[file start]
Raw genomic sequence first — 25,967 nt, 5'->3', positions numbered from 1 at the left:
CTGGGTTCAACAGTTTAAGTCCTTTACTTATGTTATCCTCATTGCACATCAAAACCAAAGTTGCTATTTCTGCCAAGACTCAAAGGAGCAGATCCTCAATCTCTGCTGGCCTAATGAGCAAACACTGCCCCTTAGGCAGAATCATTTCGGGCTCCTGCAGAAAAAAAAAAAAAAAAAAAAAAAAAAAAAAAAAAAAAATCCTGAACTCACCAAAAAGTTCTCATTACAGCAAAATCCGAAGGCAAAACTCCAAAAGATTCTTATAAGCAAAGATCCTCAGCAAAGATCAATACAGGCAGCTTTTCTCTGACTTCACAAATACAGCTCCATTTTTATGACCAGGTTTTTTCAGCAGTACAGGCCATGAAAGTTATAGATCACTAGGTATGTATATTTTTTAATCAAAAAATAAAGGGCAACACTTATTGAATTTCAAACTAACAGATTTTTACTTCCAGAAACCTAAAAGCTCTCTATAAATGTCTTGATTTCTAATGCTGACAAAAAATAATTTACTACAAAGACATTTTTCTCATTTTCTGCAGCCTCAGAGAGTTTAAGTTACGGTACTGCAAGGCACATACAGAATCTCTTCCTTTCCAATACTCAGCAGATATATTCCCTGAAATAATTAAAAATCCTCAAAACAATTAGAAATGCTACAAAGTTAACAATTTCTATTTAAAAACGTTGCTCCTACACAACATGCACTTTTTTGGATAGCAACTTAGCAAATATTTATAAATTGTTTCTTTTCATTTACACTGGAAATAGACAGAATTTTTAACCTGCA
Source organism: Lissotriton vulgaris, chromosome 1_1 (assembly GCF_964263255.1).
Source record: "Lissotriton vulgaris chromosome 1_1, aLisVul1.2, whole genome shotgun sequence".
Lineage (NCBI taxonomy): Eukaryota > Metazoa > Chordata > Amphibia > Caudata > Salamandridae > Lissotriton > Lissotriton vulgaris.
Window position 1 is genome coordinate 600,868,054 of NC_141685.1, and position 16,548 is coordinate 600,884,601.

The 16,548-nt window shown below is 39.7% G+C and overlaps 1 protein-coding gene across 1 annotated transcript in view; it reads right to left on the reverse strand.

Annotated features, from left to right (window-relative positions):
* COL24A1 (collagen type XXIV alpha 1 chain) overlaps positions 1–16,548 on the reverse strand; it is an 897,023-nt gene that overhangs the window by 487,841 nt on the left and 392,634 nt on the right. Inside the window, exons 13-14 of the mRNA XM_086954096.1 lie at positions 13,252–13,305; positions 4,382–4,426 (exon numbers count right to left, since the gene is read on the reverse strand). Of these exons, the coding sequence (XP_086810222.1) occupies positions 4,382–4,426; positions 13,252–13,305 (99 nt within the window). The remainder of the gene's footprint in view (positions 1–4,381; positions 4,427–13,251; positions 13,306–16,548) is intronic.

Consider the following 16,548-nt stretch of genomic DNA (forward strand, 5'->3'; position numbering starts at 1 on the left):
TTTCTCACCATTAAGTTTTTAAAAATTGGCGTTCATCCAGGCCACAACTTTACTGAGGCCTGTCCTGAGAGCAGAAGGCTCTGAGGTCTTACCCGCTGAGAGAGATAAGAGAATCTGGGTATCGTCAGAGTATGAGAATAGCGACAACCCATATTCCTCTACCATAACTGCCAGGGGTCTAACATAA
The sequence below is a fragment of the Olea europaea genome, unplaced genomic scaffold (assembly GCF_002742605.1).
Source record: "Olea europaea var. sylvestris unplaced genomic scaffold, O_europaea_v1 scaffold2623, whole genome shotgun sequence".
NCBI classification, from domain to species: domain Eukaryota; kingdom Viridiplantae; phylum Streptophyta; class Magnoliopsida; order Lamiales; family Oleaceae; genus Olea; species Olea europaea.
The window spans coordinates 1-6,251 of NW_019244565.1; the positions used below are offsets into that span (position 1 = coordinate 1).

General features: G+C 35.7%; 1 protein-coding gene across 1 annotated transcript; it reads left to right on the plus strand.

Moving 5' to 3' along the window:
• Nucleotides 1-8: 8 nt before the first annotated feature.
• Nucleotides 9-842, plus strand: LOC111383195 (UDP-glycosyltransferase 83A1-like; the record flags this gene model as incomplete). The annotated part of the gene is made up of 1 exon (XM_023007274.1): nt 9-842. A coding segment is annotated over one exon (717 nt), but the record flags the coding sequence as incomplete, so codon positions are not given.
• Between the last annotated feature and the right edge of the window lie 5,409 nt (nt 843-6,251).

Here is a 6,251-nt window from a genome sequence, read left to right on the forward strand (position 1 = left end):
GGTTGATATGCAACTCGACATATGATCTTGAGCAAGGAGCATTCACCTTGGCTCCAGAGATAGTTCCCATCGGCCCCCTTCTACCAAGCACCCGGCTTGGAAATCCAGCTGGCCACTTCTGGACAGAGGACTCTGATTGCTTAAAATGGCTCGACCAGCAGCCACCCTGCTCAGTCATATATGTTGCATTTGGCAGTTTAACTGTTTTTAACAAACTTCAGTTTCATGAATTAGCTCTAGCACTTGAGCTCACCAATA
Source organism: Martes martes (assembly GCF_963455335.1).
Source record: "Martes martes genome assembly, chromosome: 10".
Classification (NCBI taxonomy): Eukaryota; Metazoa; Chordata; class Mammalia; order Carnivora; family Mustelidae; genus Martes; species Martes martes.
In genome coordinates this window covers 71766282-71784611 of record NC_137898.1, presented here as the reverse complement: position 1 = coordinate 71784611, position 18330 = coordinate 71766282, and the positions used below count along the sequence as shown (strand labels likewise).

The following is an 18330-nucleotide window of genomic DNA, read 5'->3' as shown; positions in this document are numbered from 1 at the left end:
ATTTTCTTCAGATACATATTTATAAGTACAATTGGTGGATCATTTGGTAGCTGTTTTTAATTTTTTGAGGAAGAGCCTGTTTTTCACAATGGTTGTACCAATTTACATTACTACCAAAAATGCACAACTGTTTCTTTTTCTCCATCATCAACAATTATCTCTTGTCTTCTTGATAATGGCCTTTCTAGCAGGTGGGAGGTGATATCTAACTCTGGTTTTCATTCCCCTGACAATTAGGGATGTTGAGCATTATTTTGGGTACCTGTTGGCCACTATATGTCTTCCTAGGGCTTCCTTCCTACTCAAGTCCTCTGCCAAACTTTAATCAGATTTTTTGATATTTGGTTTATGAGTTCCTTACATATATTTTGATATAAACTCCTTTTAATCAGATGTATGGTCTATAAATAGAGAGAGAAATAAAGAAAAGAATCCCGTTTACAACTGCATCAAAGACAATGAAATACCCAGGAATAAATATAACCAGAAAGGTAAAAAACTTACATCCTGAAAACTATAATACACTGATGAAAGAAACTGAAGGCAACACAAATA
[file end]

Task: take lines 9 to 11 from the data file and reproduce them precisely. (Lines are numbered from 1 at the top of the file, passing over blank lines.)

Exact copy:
* COL24A1 (collagen type XXIV alpha 1 chain) overlaps positions 1–16,548 on the reverse strand; it is an 897,023-nt gene that overhangs the window by 487,841 nt on the left and 392,634 nt on the right. Inside the window, exons 13-14 of the mRNA XM_086954096.1 lie at positions 13,252–13,305; positions 4,382–4,426 (exon numbers count right to left, since the gene is read on the reverse strand). Of these exons, the coding sequence (XP_086810222.1) occupies positions 4,382–4,426; positions 13,252–13,305 (99 nt within the window). The remainder of the gene's footprint in view (positions 1–4,381; positions 4,427–13,251; positions 13,306–16,548) is intronic.

Consider the following 16,548-nt stretch of genomic DNA (forward strand, 5'->3'; position numbering starts at 1 on the left):
TTTCTCACCATTAAGTTTTTAAAAATTGGCGTTCATCCAGGCCACAACTTTACTGAGGCCTGTCCTGAGAGCAGAAGGCTCTGAGGTCTTACCCGCTGAGAGAGATAAGAGAATCTGGGTATCGTCAGAGTATGAGAATAGCGACAACCCATATTCCTCTACCATAACTGCCAGGGGTCTAACATAA